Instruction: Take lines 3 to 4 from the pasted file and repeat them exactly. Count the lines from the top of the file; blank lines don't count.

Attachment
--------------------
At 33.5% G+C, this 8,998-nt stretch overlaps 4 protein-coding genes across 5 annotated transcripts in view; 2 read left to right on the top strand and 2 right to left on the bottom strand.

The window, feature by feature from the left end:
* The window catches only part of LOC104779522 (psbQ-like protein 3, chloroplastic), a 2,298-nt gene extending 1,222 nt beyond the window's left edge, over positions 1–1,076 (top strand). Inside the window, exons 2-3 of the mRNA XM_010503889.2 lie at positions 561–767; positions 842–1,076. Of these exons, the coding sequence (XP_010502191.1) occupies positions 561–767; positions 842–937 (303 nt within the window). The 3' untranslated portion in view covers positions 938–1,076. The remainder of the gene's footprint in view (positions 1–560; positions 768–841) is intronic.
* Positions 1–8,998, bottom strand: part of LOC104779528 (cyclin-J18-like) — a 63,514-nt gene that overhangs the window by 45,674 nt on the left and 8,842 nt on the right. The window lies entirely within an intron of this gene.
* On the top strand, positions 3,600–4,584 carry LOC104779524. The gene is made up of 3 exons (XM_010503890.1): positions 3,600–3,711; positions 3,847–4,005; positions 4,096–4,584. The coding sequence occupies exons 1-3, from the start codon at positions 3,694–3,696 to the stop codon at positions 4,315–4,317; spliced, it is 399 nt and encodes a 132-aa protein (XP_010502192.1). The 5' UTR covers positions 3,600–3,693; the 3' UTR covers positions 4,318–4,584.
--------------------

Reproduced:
* The window catches only part of LOC104779522 (psbQ-like protein 3, chloroplastic), a 2,298-nt gene extending 1,222 nt beyond the window's left edge, over positions 1–1,076 (top strand). Inside the window, exons 2-3 of the mRNA XM_010503889.2 lie at positions 561–767; positions 842–1,076. Of these exons, the coding sequence (XP_010502191.1) occupies positions 561–767; positions 842–937 (303 nt within the window). The 3' untranslated portion in view covers positions 938–1,076. The remainder of the gene's footprint in view (positions 1–560; positions 768–841) is intronic.
* Positions 1–8,998, bottom strand: part of LOC104779528 (cyclin-J18-like) — a 63,514-nt gene that overhangs the window by 45,674 nt on the left and 8,842 nt on the right. The window lies entirely within an intron of this gene.